Forced to pick a side, this Canadian nurse decided to fight COVID-19 in the U.S.
Nikki Hillis-Walter of Windsor, Ont., says working in harder-hit Michigan is the ‘nursy’ thing to do
Nurse Nikki Hillis-Walters usually works two jobs — one at home in Windsor, Ont., and the other at a hospital just outside Detroit.
But now she and dozens of other health-care workers from Windsor have been forced to choose which side of the border to work on.
That's because Ontario hospitals don't want staff bringing COVID-19 across the border and into the workplace.
Despite the risks, Hillis-Walters chose her job at Beaumont Hospital in Grosse Pointe, Mich. She told As It Happens host Carol Off why. Here's part of their conversation.
Of your two jobs, you chose the more stressful and possibly riskier one in Michigan. Why is that?
It's the nursy feeling that you kind of need to go to that call to action.
I didn't want to let them down by being even shorter [staffed] than everyone already is. I was feeling good, and I am feeling good. And my job in Canada was easily covered by one of the other staff members. So that was why I chose that.
It was the "nursy" thing to do, you said.
So what has your work been like in the ICU in [Beaumont] Hospital?
The actual, I would, say census of the hospital is a bit lower than it normally is, but it seems a lot busier than it has in the past just because the patient population is pretty sick.
We're taking so many extra precautions with each patient [that] it takes a little bit more time and and thought than maybe normal.
So we're learning a lot as we go.
And are they pretty grateful to you and, I guess, other Canadians who decided that they're going to stick with those hospitals in Michigan? We've spoken with people there who say that they desperately need help like yours.
Oh, the community support has been just so heartwarming.
I was tearing up on my way into work my last shift because the local police and a couple of our local neighbours got in their cars and kind of did a parade around the hospital, just cheering and, you know, saying thank you.
They're always sending food and cards and things like that to us. Even people who have had family members that have passed away have sent us thank-you letters saying that they appreciated that we were with their loved one when they couldn't be.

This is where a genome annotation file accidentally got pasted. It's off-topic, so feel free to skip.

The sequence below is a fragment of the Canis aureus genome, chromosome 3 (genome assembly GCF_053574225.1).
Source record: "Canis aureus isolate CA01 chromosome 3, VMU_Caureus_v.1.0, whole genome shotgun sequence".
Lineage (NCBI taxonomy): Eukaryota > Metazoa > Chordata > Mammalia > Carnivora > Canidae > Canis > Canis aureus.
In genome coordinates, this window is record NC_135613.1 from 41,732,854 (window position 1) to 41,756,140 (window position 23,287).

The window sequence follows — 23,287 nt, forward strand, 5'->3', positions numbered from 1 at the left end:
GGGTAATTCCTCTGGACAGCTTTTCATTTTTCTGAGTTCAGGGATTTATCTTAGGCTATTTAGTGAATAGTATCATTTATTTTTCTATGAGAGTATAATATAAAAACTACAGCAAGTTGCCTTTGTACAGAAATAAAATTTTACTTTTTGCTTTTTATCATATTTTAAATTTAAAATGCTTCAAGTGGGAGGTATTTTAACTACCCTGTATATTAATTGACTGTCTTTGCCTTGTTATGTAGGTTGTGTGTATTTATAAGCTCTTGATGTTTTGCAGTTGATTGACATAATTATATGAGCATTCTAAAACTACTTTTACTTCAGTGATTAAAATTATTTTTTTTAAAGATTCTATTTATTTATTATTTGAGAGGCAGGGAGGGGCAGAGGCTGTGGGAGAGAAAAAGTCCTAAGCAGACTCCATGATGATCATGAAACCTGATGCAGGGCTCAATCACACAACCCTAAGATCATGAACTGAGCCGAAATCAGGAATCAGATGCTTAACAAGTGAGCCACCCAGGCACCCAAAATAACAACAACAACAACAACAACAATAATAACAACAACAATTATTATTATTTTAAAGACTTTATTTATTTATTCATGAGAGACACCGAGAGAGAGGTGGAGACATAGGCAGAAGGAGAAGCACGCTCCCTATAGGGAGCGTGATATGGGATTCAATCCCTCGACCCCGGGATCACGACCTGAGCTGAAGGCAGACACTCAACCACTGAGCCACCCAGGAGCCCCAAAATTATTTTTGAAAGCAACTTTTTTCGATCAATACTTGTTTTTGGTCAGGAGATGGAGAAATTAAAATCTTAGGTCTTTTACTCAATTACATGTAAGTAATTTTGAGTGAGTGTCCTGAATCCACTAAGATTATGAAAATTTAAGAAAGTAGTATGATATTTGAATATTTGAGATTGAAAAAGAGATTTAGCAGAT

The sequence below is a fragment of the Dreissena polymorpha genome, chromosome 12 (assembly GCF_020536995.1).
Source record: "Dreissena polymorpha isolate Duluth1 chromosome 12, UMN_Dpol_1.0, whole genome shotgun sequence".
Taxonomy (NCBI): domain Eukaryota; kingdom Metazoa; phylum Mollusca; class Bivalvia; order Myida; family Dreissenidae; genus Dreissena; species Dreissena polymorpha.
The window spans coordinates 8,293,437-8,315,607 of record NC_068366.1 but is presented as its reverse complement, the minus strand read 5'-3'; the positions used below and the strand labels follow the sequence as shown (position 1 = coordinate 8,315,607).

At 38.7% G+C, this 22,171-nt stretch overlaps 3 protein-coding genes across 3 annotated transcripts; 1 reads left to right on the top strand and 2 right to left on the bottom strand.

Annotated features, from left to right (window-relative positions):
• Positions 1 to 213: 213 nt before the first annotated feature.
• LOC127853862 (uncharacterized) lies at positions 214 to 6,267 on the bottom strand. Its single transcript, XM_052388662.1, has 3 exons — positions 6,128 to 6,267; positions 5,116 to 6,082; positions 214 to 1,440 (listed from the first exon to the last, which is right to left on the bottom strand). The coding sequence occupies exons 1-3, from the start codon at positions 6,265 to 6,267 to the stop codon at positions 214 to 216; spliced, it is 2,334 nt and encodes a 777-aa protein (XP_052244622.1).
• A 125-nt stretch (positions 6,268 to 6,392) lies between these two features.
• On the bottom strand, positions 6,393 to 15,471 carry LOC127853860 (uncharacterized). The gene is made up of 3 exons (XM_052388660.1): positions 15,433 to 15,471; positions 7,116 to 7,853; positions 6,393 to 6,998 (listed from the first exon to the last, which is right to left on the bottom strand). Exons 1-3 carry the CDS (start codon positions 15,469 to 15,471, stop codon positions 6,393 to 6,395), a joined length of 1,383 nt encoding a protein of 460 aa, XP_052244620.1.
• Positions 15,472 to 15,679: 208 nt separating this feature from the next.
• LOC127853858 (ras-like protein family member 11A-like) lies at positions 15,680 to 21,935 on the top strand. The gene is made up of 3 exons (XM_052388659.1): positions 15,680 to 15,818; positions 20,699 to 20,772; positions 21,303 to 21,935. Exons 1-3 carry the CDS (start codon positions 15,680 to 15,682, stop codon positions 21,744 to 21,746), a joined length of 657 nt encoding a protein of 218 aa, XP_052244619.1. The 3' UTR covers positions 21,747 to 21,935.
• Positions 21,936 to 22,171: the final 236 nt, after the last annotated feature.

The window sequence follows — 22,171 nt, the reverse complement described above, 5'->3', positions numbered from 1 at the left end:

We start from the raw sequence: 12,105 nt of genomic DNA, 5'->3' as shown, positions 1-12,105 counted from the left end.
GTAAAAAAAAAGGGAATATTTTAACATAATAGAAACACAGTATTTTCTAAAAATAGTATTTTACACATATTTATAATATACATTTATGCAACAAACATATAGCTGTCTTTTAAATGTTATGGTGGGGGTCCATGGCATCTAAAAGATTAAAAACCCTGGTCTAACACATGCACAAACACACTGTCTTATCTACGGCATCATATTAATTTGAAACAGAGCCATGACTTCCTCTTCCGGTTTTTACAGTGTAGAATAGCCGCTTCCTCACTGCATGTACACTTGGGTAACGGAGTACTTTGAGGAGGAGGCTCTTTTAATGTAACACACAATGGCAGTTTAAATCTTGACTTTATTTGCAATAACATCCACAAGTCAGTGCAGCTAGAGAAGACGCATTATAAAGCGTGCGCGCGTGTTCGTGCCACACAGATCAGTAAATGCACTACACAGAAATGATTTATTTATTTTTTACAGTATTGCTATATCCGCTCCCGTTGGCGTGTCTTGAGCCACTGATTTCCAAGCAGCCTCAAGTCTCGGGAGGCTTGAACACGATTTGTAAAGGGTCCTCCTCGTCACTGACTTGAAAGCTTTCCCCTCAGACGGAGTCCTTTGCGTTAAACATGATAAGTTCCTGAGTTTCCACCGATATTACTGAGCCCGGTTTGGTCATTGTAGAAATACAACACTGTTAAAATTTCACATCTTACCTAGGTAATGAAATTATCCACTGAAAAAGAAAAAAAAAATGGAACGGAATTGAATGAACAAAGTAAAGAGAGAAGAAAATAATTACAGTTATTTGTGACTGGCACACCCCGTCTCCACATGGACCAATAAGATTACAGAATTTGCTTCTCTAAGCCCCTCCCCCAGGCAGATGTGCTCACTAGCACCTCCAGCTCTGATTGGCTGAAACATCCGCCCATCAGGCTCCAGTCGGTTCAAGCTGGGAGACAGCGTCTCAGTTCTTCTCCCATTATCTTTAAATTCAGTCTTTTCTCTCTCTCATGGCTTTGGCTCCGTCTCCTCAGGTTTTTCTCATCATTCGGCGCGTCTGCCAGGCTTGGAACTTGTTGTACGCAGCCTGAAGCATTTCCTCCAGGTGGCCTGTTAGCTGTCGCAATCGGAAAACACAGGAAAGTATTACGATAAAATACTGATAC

There was a pretty tense moment last week … when [U.S.] President [Donald] Trump threatened to stop shipments of face masks to Canada, and Prime Minister Trudeau said: Well, look, we have a lot of health-care workers crossing the border. Maybe that won't happen anymore. It was … kind of a tit for tat. How did you feel about being, I guess, caught up in that sort of exchange of threats?
Two wrongs don't make a right.
We really need as many people as we can ... containing and caring for people right now. I don't think it's right to prevent anyone from having a mask if there's a possibility to access some. And I don't think it's right to threaten, as a retaliation, the closing of the border or the loss of the health-care workers.
Because, to be honest, we wouldn't be useful right now to Canada anyway, because we would just be quarantined over here.
Preventing us from being able to work with people that are sick and even make a difference in one family's life would be a shame.
When all this is over, what do you want to be able to say about the choices you made?
For me personally — and I've said this before — is that I really want this story for me to be a positive one.
I've seen the community on both sides really rallying around each other and supporting each other. I've seen people who are very fearful since losing their jobs and things like that step up and support each other and offer each other what food they have or things like that.
I can't ever go back and make a different decision. I have chosen to work with the COVID patients over here. And I hope that my decision makes a difference for everybody — you know, that if I'm able to help a few people get better and prevent some more people from getting sick, then hopefully that will, at least in a small way, make an impact. And that will help everybody, ultimately.
I think we all have to think of ourselves as kind of global citizens right now. Not necessarily like I'm Canadian, you're American.
Just because I'm a health-care worker doesn't mean that I have the biggest impact. I mean, the other studies are saying that staying home, avoiding people if you're sick — like, all of those things are making a difference.
So I think it's just the time to come together instead of kind of separating, and I hope that people can find some good out of all of it, even amongst the stress.
Written by Sheena Goodyear. Interview produced by Kate Swoger. Q&A has been edited for length and clarity.